Frantz Fanon and Nietzsche
with Emily Apter, Homi Bhabha, and Brandon Terry
January 19, 2017 at 6:15pm
Frantz Fanon’s (1925-1961) thought and writings are marked by an orientation toward a possible future both in time and space, captured so poignantly in the closing chapter of Black Skin, White Masks (1952)—his call to constantly introduce “invention into life,” to “endlessly create myself,” to “build the world of you”—and in the closing line of The Wretched of the Earth: “comrades, we must make a new start, develop a new way of thinking, and endeavor to create a new man.” Fanon’s call on the colonized to “start over a new history of man” is striking, and naturally brings to mind many of the themes we have been discussing in Nietzsche 13/13.
Fanon’s first book—Black Skin, White Masks, published by Le Seuil in 1952 when Fanon was only 27 years old—was book-ended by Nietzsche. A certain Freudo-marxian Nietzsche, a Nietzsche embedded in a psychoanalytic perspective—but a Nietzsche nonetheless. Nietzsche is both the first philosopher explicitly mentioned in text and the final philosopher who closes the last page of the conclusion. “Man’s misfortune, Nietzsche said, was that he was once a child,” Fanon writes in the opening pages of the introduction, before naming Freud or even mentioning disalienation. And Fanon closes his book, after returning to the theme of disalienation, again with the penultimate thought that “At the start of his life, a man is always congested, drowned in contingency. The misfortune of man is that he was once a child.”
Nietzsche, Freud, Marx—the great nineteenth century thinkers of suspicion—accompany Fanon. And as they did, Fanon too would unmask. Unmask those “white masks” brought on by European colonialisms and their attendant complexes of inferiority. Much like Nietzsche, Marx, Freud, and building on that even earlier critical tradition, Fanon would seek to lift the veil from our eyes, to emancipate us from our self-incurred immaturity—from our childhood.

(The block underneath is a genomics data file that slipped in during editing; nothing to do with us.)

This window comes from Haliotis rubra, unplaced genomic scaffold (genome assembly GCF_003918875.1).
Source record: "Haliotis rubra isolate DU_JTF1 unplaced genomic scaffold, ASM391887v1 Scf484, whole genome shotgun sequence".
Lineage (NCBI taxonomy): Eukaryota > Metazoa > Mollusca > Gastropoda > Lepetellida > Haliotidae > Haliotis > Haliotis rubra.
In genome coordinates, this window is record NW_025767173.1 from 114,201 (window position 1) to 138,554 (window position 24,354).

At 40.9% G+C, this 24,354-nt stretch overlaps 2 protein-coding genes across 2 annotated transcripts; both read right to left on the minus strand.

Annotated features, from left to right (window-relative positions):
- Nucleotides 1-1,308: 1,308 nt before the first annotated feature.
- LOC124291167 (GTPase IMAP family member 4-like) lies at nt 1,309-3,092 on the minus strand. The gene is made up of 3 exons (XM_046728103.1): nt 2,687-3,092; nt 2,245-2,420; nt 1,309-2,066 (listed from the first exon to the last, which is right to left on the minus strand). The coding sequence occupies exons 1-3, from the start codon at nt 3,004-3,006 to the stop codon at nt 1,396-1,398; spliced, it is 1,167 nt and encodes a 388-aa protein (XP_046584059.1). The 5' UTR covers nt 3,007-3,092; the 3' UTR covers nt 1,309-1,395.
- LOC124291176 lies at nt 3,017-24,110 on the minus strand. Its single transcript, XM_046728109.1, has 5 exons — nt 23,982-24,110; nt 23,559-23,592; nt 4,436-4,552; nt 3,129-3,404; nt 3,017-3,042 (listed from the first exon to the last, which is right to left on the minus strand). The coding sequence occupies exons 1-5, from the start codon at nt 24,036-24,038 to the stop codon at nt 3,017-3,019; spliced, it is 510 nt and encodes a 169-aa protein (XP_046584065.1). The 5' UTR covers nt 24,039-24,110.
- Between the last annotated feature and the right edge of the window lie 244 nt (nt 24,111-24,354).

For Fanon, the task would not be easy—in part because of the peculiar history of French slavery and colonialism. As Fanon would show in the penultimate section of Black Skin, White Masks, titled “The Black Man and Hegel,” the Hegelian dialectic of master and slave would not play itself out in the same way in the French context, because the French lord as well as the colonized (and here, Fanon drew a distinction with the American experience) is “basically different from the one described by Hegel.” The colonizer does not seek recognition, and the colonized is far more dependent on him. In the French context, Fanon, writes, “the black man does not know the price of freedom because he has never fought for it.” It has just been given to him—in diluted and make-believe ways.
The Hegelian dialectic cannot play itself out—but leads, in this case, only to a purely reactional phase full of ressentiment. And it is therefore to Nietzsche and his will to power that Fanon turns to articulate a positive, “actional” call to arms. “Nietzsche had already said it in The Will to Power,” Fanon writes at the end of the last chapter on “The Black Man and Recognition.” Fanon adds—once again, accompanied by Nietzsche:
“To induce man to be actional, by maintaining in his circularity the respect of the fundamental values that make the world human, that is the task of utmost urgency for he who, after careful reflection, prepares to act.”
It is this positive, willful call to action that Fanon leaves us with in 1952: a call to introduce “invention into life,” to “build the world of you, man,” to always question, to disalienate, to “touch the other, feel the other, discover each other.” To “take a stand against this living death.” To be “a revolutionary.”
Black Skin returns to the Dionysian poetics of Césaire. It harkens back to Césaire’s conception of “Négritude,” which we discussed at the last Nietzsche 13/13—in fact, the continuity from that last seminar is striking. It is in Césaire that Fanon finds the best expression of cultural imposition and of the task ahead: to go all the way down, to reach rock bottom, but to come back up and overcome—bringing “the black man” with him, “lift[ing] him up to the skies.” “Rise/ Rise/ Rise,” that is the sentiment, and one can almost hear Zarathustra as well in those passages.
Frantz Fanon’s Black Skin, White Masks (1952) reflects a deep engagement with the thought of Nietzsche, especially in relation to the themes of the active and reactive, spiritual metamorphoses, creativity, and willing a new vision of humanity. In this seminar, we will explore Fanon’s work and its influence on critical and postcolonial theory with our distinguished guests, Emily Apter, Homi Bhabha, and Brandon Terry.
Welcome to Nietzsche 8/13!
[Read full post here. © Bernard E. Harcourt]